Are electric vans the horse that’s been flogged to death?

Based on a report commissioned by the Department of Transport, it seems that the ‘real’ price tag of electric vans, the out of pocket investment that van drivers are wiling to fork up, is disparate to the actual cost of what the the zero emission vehicles are being marketed at.

Even with low fuel costs and cheap van insurance, it is not enough to swing the deal, it seems.

Despite the government’s huge discounts for plug-in vans that meet all of the criteria set to entice the UK van driver to go green, there is still a gulf in the cost of ownership that is holding back the market, the report by Element Energy has found.

Admittedly, this doesn’t take into account the savings that could be made if the van driver was to be caught and fined in London’s Low Emission Zone, but as there are only 85,000 of the UK’s 3M registered commercial vehicles in the Greater London area the zone covers, it was ruled out as a real cost saving on the whole for the report.

Further guarantees are needed to instil confidence

The BVRLA is lobbying parliament, specifically the Department of Transport, to ensure that there are no more surprises along the way once the tradesman has invested in the green alternative transport mode.

The gist of the BVRLA push is that, okay it’s great that the government have marketed this incentive, but what happens when the three years that the offer stands is over?

Rather than rely purely on government’s making the specific vans an affordable option, the association would like to see some manufacturers’ guarantees that, once the vehicle is bought, servicing contrasts can be fixed and owners aren’t going to be subject to ‘specialist service centres’ that know they offer a niche service so therefore think that they can control the price for ongoing maintenance or that brokers can get away with not offering them the cheap van insurance their driving history deserves.

The projections of cost doesn’t improve with time

Even factoring in government fuel-price hikes over the next two decades the report estimates that the cost of an electric van, currently standing at 50% higher than its diesel equivalent, will still be 10% more expensive by the year 2030.

As the maximum van drivers have suggested they are willing to pay as a premium for ultra-low carbon emissions is 10% now, it is highly unlikely there will be mass demand for any model that falls outside the ‘seven dwarfs‘ chosen for the plug-in grant, if at all.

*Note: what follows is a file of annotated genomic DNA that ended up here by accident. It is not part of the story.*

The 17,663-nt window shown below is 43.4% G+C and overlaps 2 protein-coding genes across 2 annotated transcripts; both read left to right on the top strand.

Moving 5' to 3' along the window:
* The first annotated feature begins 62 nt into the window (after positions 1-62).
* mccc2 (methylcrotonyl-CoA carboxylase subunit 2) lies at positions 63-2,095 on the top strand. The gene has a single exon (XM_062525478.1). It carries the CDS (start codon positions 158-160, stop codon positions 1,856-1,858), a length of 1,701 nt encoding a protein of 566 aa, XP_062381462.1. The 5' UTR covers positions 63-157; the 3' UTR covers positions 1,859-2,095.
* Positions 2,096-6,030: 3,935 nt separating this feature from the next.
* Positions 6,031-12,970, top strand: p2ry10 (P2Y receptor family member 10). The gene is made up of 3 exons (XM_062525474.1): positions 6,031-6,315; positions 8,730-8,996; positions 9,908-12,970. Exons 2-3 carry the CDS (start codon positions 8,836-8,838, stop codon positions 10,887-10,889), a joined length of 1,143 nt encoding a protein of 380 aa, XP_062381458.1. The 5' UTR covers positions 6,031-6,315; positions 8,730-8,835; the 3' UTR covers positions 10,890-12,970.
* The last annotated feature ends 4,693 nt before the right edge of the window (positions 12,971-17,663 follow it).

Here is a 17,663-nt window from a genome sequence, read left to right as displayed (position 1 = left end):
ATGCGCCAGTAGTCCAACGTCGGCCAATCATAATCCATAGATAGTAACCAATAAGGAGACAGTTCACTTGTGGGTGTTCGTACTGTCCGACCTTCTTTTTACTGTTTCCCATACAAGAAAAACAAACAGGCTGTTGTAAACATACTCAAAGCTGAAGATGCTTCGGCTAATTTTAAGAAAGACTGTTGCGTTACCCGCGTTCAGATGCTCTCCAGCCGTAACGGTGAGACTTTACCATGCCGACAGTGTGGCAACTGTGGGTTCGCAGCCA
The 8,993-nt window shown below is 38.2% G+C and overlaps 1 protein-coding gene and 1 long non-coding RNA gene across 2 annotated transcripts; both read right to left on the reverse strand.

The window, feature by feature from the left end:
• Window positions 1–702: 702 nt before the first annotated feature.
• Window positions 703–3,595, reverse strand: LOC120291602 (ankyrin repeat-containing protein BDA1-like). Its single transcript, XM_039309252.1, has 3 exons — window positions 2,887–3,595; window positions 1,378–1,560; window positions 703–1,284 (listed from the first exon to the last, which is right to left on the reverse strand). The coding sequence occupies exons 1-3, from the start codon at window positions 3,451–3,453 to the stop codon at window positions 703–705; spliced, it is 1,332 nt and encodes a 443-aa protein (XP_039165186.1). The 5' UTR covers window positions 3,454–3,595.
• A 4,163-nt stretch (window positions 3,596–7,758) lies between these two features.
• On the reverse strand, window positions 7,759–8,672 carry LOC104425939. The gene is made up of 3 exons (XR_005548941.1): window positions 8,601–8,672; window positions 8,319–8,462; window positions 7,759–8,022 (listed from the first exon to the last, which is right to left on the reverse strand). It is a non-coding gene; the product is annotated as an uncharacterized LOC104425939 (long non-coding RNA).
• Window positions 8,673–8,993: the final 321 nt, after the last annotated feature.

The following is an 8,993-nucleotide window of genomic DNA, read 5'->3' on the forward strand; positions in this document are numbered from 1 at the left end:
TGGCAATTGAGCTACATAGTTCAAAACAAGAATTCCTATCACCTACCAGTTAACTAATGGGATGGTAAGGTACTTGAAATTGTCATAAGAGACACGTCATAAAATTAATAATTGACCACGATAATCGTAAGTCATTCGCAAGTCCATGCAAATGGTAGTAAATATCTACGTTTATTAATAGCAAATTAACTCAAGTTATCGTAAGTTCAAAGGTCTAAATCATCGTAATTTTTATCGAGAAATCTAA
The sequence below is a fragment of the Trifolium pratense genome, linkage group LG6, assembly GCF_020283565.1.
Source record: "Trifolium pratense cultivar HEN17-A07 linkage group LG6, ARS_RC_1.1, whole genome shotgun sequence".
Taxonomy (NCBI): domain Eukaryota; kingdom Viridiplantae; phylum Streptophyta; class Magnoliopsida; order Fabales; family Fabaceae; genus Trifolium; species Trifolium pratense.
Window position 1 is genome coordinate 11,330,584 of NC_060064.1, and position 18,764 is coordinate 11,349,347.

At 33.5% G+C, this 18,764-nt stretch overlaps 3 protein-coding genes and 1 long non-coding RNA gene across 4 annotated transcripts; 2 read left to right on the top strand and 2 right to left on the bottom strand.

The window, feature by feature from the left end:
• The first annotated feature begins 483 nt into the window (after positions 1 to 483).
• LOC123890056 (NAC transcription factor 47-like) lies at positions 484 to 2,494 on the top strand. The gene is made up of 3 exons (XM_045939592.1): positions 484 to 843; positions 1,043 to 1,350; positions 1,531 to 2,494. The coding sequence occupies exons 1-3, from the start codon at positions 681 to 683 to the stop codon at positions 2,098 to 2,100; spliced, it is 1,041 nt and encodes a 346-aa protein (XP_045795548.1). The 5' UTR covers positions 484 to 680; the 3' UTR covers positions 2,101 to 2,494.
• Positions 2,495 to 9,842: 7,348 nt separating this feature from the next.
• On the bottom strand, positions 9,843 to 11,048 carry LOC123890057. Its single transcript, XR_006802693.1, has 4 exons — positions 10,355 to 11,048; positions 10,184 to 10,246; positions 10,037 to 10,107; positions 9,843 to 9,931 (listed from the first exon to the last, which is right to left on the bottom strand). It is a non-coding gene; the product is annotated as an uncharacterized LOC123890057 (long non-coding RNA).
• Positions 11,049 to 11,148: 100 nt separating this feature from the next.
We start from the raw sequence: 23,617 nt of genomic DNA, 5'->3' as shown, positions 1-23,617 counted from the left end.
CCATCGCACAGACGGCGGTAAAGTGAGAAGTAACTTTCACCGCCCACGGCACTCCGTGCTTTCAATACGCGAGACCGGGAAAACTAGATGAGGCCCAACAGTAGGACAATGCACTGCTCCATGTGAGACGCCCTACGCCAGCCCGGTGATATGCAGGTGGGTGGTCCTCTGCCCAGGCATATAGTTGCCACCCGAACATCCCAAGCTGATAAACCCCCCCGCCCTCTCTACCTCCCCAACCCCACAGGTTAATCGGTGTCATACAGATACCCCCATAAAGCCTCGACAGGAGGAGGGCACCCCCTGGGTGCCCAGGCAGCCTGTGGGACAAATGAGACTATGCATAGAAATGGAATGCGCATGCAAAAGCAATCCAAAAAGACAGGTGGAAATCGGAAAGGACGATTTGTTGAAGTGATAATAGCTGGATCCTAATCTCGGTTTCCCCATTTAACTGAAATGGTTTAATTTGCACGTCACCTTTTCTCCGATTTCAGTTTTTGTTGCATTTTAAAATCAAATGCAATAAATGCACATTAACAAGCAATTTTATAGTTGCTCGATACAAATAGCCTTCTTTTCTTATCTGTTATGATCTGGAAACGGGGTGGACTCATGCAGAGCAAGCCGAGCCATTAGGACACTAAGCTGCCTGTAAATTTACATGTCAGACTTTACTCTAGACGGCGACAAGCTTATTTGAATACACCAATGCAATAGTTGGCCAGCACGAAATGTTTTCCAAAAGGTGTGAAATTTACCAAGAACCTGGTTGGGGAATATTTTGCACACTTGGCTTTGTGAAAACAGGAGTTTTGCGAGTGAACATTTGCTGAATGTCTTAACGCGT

Green issues, greenhouse effect, greenback incentives

With the world being held to ransom with the threat of further economic meltdown, every businessman or -woman worth their salt are only spending what is necessary. The extra expense to save on a few emissions is not worth risking their business for. That seems to be the message from the potential EV market.

Real incentives in the long term, such as a buy-back option, as vehicle recycling companies handle for existing vans, is an avenue that could possibly see SMEs and sole traders make the switch to battery power. The need for further investment in top-up chargers has also been voiced, with installers so far behind target it is embarrassing and no wonder there is little confidence, yet.

The BVRLA are genuinely asking questions of the government on this issue, pushing for tax incentives as well as fuel savings and cheap van insurance to make the deal right for British business.

There seems to have been a lot of talk from prominent figures in government but, as BVRLA chief executive, John Lewis, puts it so succinctly, until they “put their money where their mouth is”, there’s an uphill struggle to get the EV market going and no one is sure if the van’s have got the juice to make it.


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